I was once asked why I bother with handmade and with self grown when there were so many more efficient ways to do those very same things.  Other than liking it, I had a hard time answering.  The answer came suddenly a few weeks later: because dreams and adventures are not efficient.  My answer, however, at the time:  “If I have to explain it, you would not understand it.”

And so in the middle bits we often find ourselves wanting a bit more efficiency, a bit more speed and always more time.  But dreams and adventures are actually built (slowly) in the middle, where all the work happens.  We spend much of our time trying to speed up rather than slow down and in doing so we miss the one thing many of us search for but call it by the incorrect name.  We are actually searching for the middle bits.

Work, Rest, Repeat

stress

There’s only so many hours in a day.  That is the lesson to learn if one is to try to take a self-sufficient idea to a self-sufficient reality.  Some of those hours are better spent resting and some are better spent working.  There is a balance and I notice it when I swing by (thanks to J. Mellencamp for that bit of word play).  This week was to be the week where both the greenhouse and the woodshed were to be started (not started) as well as my wife’s desk (started), and the cabinet doors and closet door for a new built in finished (done).  I did mention to catch a bad head cold.

I don’t believe I’m lazy, but looking back over the week the projects fell short.  But is that really the case?  There must be time for rest and relaxation; we all know that.  Taking time, however, is a different story.  Work defines us to a great extent and there is nothing wrong with that, but the guilt of not getting all the projects going is ridiculous.  There are those out there that feel this way and know what the importance of rest and relaxation are.  They also know how difficult it is to do when there is a list of things to be done.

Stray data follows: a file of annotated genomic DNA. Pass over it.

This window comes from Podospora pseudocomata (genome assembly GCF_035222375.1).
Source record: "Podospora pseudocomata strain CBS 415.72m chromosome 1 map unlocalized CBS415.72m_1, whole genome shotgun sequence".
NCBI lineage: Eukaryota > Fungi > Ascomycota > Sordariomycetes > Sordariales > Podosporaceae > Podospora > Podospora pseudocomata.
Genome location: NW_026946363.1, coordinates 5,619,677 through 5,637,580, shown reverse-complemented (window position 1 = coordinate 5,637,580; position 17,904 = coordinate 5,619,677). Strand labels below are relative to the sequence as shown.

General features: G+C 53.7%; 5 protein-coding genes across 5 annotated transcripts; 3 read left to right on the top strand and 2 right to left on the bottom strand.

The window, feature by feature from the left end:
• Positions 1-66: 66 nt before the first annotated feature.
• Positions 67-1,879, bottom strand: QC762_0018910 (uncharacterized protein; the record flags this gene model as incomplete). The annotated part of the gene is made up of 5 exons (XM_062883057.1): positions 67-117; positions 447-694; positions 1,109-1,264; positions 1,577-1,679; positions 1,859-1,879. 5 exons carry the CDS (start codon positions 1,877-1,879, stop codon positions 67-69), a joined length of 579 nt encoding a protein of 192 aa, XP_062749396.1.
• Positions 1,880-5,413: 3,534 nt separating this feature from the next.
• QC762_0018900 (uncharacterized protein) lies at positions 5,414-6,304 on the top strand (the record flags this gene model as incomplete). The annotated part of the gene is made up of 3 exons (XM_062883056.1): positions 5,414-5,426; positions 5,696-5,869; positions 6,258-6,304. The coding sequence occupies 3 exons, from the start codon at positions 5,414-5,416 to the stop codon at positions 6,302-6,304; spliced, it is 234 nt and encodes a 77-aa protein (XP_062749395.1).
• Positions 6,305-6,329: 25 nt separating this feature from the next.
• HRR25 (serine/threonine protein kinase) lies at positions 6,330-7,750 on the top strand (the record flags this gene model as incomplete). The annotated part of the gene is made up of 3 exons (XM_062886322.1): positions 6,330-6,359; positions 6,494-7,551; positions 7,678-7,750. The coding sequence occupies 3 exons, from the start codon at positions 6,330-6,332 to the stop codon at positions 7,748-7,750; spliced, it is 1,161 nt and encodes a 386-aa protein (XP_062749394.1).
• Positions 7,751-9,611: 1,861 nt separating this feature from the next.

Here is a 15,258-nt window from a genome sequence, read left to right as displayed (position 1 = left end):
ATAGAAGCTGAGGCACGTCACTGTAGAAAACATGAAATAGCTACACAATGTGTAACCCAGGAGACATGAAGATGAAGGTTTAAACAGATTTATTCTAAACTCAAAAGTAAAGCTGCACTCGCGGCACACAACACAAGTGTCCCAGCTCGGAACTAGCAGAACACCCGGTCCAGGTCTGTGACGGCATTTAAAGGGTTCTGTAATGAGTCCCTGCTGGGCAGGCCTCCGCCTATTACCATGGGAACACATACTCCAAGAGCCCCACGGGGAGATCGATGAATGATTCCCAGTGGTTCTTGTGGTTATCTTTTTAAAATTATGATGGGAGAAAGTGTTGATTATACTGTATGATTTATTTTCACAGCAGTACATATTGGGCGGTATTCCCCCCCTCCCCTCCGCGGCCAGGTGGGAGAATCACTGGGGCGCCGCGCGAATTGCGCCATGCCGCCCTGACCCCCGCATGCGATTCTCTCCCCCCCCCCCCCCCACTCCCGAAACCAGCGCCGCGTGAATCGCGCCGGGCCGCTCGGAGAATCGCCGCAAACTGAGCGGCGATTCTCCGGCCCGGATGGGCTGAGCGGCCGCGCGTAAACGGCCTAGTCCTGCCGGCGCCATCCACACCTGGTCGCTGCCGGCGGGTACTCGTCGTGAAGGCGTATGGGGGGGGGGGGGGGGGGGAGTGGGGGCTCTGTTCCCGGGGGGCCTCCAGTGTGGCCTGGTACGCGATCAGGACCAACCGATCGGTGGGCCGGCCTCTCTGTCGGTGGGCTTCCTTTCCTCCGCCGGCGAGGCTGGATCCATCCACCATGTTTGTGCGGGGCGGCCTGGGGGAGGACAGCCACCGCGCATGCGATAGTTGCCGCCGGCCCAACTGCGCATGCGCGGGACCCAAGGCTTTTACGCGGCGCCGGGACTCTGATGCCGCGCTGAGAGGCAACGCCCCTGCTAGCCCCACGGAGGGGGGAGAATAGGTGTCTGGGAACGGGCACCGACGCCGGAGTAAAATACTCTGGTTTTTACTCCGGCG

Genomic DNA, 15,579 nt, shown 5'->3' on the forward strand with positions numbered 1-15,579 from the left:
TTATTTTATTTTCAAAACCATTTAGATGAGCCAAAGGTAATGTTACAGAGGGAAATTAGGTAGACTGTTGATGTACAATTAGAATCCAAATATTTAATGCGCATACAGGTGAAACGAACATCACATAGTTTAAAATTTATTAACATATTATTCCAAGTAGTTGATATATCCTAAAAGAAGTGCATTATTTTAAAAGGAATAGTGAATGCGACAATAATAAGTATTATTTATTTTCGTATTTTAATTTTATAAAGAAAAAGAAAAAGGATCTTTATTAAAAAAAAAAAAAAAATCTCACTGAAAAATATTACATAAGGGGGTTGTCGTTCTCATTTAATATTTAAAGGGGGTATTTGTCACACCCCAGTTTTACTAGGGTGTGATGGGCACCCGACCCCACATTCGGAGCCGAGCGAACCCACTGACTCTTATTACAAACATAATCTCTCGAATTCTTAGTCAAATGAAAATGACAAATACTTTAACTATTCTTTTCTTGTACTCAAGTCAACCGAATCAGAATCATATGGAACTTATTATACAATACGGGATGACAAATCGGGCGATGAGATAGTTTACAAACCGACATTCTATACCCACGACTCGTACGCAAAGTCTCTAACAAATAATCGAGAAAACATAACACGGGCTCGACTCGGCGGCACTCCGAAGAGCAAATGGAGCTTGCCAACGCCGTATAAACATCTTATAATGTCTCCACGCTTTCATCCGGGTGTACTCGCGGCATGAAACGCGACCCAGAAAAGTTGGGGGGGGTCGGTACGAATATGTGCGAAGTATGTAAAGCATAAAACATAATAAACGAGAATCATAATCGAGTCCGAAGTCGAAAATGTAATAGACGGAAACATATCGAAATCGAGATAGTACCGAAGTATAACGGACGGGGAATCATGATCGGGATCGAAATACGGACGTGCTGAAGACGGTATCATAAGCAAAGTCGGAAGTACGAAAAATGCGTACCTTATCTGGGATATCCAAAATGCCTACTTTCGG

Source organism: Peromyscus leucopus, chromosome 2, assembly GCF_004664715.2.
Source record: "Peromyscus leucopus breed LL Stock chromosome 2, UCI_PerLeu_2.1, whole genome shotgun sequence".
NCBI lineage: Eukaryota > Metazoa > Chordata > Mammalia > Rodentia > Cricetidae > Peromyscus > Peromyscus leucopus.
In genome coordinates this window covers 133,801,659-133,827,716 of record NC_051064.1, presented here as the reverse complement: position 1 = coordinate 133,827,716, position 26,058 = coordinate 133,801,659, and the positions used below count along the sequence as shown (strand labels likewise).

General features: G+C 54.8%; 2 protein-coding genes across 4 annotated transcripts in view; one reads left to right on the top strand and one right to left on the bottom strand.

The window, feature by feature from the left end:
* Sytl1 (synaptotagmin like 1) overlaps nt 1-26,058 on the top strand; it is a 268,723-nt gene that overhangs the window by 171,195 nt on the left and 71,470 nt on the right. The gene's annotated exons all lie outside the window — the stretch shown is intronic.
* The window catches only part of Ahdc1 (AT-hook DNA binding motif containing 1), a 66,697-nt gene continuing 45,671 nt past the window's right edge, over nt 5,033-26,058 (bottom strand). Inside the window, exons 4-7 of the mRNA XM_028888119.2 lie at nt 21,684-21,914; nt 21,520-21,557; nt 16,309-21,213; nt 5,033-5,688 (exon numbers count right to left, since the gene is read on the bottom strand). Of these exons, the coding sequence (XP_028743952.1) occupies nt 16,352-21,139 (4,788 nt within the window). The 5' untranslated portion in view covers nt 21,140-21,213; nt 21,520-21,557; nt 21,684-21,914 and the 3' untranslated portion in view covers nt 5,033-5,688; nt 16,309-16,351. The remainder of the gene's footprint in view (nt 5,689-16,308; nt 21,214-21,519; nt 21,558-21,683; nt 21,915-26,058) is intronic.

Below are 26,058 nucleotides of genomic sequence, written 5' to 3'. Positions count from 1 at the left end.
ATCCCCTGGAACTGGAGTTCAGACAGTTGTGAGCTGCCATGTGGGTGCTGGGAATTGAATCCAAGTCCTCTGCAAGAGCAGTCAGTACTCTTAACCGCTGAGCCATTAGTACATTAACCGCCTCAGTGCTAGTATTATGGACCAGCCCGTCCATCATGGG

Self-employment carries the weight of work rather than the joy of work, but this is unfortunate.  Often those self-employed become that for the simple reason of making decisions for themselves.  However, the reality is often the opposite: the projects needing to be finished make the decisions for them.  There is nothing wrong with having to work until late in the evening or even “crazy” hours, but there is something skewed to the thought that one must do this.

I, like many, enjoy working and the feeling that comes with finishing a job, doing it correctly and being able to look upon something built with my own hands.  This is a craft-less world that needs more time, not more things.  This is, perhaps, a good thing to remember when we wake up in the morning with a list of unfinished projects or unfinished business. The business of rest is equally important and (as I am finding) equally difficult as business as usual.

Merry Christmas!

country-christmas

Merry Christmas everyone!  It has been the time for Christmas spirit as well as that time of year when we all try just a little harder to be a little nicer.  Just as so many other things in our lives, it is a good reminder that in order to change the world we must first begin with the belief that we can, and then act upon it.  It is not much different than the Christmas season itself.

You may not believe in Santa Claus, but to act as if you do doesn’t hurt.  Santa Claus embodies the potential that we have as individuals.  The hard part of potential is that it takes time, more than a season of cheer has to spare.  But it is well worth it.  But that is perhaps the worth of believing in Santa: we can better ourselves for reasons other than selfish ones.

Perhaps Christmas reminds us that our dreams do not have to be forgotten; that our goals do not have to go unsung.  Christmas reminds us that failure is an option, but never for long.  The Christmas spirit is that spirit that we all have in those unfortunately few moments when we forget ourselves and the typical cash and consumerism motivations that we often do not realize define us.